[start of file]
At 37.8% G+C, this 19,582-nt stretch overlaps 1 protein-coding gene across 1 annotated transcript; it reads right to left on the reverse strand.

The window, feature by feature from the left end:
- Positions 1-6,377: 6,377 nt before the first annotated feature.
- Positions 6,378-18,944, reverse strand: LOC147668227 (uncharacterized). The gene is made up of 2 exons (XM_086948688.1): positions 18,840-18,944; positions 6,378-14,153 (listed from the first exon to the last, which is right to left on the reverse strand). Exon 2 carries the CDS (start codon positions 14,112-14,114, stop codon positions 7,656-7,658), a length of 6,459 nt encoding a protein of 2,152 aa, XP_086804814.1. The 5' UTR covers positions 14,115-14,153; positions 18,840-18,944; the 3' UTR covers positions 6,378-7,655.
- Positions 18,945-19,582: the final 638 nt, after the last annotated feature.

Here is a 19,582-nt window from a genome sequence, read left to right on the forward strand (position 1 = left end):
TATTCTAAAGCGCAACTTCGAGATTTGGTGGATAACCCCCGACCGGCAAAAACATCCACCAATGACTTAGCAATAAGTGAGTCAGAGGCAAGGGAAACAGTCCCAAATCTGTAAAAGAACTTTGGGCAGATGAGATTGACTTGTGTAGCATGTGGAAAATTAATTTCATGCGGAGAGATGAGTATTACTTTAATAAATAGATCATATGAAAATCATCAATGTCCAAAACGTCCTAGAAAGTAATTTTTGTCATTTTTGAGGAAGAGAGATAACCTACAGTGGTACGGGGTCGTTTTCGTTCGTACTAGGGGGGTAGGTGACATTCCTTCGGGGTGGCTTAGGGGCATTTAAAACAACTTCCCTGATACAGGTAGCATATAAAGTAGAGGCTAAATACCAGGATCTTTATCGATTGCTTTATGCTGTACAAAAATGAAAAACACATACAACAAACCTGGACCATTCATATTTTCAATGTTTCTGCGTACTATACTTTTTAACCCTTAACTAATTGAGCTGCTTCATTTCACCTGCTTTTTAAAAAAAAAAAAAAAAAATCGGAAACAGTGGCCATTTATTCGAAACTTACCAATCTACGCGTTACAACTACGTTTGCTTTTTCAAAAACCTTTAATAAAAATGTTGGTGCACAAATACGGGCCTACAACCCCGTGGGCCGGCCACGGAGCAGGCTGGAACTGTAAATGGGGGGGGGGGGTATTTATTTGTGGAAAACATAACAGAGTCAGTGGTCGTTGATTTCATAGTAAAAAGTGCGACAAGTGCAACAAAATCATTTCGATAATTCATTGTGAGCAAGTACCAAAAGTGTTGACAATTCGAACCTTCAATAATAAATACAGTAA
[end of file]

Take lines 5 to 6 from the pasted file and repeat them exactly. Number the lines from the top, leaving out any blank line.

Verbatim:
- Positions 18,945-19,582: the final 638 nt, after the last annotated feature.

Here is a 19,582-nt window from a genome sequence, read left to right on the forward strand (position 1 = left end):